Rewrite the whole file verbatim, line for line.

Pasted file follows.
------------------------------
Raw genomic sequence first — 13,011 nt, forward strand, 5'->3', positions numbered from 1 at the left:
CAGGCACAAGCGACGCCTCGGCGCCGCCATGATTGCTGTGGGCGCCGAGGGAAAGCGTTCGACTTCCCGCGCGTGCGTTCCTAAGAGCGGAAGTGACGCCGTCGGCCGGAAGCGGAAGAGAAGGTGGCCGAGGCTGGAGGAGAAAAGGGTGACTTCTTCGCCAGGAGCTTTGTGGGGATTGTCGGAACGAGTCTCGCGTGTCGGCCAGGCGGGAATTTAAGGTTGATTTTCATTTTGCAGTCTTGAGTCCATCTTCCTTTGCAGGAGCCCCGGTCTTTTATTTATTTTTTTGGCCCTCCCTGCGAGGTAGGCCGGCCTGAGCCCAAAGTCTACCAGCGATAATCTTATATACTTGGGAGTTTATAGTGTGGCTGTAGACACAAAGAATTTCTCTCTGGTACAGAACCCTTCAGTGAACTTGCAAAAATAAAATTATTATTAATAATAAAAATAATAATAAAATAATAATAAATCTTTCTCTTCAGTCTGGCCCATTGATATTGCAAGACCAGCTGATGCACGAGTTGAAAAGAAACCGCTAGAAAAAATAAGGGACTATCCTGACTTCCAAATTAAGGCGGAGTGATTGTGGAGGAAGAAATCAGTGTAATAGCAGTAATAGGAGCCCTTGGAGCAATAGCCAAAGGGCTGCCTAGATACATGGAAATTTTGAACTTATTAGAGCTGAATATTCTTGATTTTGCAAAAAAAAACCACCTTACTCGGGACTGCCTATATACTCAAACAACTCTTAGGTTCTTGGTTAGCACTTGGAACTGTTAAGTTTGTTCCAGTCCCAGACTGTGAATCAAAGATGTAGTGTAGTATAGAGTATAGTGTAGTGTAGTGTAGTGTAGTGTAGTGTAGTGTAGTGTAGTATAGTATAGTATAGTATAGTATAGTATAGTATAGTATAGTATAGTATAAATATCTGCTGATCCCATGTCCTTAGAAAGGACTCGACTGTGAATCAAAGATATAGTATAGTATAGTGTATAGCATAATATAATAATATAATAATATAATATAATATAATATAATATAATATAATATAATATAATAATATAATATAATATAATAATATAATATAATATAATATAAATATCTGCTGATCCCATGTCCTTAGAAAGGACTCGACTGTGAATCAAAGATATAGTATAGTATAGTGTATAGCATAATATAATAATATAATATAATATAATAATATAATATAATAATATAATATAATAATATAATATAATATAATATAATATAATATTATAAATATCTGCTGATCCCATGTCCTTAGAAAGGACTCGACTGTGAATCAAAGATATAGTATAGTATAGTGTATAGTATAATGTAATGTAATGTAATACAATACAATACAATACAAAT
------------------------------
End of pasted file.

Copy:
Raw genomic sequence first — 13,011 nt, forward strand, 5'->3', positions numbered from 1 at the left:
CAGGCACAAGCGACGCCTCGGCGCCGCCATGATTGCTGTGGGCGCCGAGGGAAAGCGTTCGACTTCCCGCGCGTGCGTTCCTAAGAGCGGAAGTGACGCCGTCGGCCGGAAGCGGAAGAGAAGGTGGCCGAGGCTGGAGGAGAAAAGGGTGACTTCTTCGCCAGGAGCTTTGTGGGGATTGTCGGAACGAGTCTCGCGTGTCGGCCAGGCGGGAATTTAAGGTTGATTTTCATTTTGCAGTCTTGAGTCCATCTTCCTTTGCAGGAGCCCCGGTCTTTTATTTATTTTTTTGGCCCTCCCTGCGAGGTAGGCCGGCCTGAGCCCAAAGTCTACCAGCGATAATCTTATATACTTGGGAGTTTATAGTGTGGCTGTAGACACAAAGAATTTCTCTCTGGTACAGAACCCTTCAGTGAACTTGCAAAAATAAAATTATTATTAATAATAAAAATAATAATAAAATAATAATAAATCTTTCTCTTCAGTCTGGCCCATTGATATTGCAAGACCAGCTGATGCACGAGTTGAAAAGAAACCGCTAGAAAAAATAAGGGACTATCCTGACTTCCAAATTAAGGCGGAGTGATTGTGGAGGAAGAAATCAGTGTAATAGCAGTAATAGGAGCCCTTGGAGCAATAGCCAAAGGGCTGCCTAGATACATGGAAATTTTGAACTTATTAGAGCTGAATATTCTTGATTTTGCAAAAAAAAACCACCTTACTCGGGACTGCCTATATACTCAAACAACTCTTAGGTTCTTGGTTAGCACTTGGAACTGTTAAGTTTGTTCCAGTCCCAGACTGTGAATCAAAGATGTAGTGTAGTATAGAGTATAGTGTAGTGTAGTGTAGTGTAGTGTAGTGTAGTGTAGTGTAGTATAGTATAGTATAGTATAGTATAGTATAGTATAGTATAGTATAGTATAAATATCTGCTGATCCCATGTCCTTAGAAAGGACTCGACTGTGAATCAAAGATATAGTATAGTATAGTGTATAGCATAATATAATAATATAATAATATAATATAATATAATATAATATAATATAATATAATATAATAATATAATATAATATAATAATATAATATAATATAATATAAATATCTGCTGATCCCATGTCCTTAGAAAGGACTCGACTGTGAATCAAAGATATAGTATAGTATAGTGTATAGCATAATATAATAATATAATATAATATAATAATATAATATAATAATATAATATAATAATATAATATAATATAATATAATATAATATTATAAATATCTGCTGATCCCATGTCCTTAGAAAGGACTCGACTGTGAATCAAAGATATAGTATAGTATAGTGTATAGTATAATGTAATGTAATGTAATACAATACAATACAATACAAAT